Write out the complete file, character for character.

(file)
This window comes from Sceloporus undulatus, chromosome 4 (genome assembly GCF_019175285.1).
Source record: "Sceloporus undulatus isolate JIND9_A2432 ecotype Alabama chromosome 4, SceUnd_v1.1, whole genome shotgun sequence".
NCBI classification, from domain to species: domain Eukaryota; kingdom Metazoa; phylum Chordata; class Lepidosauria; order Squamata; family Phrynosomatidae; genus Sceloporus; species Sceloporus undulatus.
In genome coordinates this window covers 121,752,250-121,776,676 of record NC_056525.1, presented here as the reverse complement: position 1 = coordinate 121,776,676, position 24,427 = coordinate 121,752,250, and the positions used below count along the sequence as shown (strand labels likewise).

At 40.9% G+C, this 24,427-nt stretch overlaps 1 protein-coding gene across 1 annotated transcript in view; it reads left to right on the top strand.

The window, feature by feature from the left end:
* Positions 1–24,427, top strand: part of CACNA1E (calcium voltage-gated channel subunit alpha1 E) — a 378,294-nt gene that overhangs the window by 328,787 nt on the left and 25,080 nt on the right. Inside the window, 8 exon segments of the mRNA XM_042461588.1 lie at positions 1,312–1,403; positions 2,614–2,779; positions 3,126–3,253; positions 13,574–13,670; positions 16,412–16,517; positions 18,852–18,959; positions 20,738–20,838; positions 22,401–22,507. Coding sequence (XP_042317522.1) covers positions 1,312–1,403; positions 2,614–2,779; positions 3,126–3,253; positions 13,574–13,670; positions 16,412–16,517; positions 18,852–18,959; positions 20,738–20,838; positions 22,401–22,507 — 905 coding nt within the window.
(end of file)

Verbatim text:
This window comes from Sceloporus undulatus, chromosome 4 (genome assembly GCF_019175285.1).
Source record: "Sceloporus undulatus isolate JIND9_A2432 ecotype Alabama chromosome 4, SceUnd_v1.1, whole genome shotgun sequence".
NCBI classification, from domain to species: domain Eukaryota; kingdom Metazoa; phylum Chordata; class Lepidosauria; order Squamata; family Phrynosomatidae; genus Sceloporus; species Sceloporus undulatus.
In genome coordinates this window covers 121,752,250-121,776,676 of record NC_056525.1, presented here as the reverse complement: position 1 = coordinate 121,776,676, position 24,427 = coordinate 121,752,250, and the positions used below count along the sequence as shown (strand labels likewise).

At 40.9% G+C, this 24,427-nt stretch overlaps 1 protein-coding gene across 1 annotated transcript in view; it reads left to right on the top strand.

The window, feature by feature from the left end:
* Positions 1–24,427, top strand: part of CACNA1E (calcium voltage-gated channel subunit alpha1 E) — a 378,294-nt gene that overhangs the window by 328,787 nt on the left and 25,080 nt on the right. Inside the window, 8 exon segments of the mRNA XM_042461588.1 lie at positions 1,312–1,403; positions 2,614–2,779; positions 3,126–3,253; positions 13,574–13,670; positions 16,412–16,517; positions 18,852–18,959; positions 20,738–20,838; positions 22,401–22,507. Coding sequence (XP_042317522.1) covers positions 1,312–1,403; positions 2,614–2,779; positions 3,126–3,253; positions 13,574–13,670; positions 16,412–16,517; positions 18,852–18,959; positions 20,738–20,838; positions 22,401–22,507 — 905 coding nt within the window.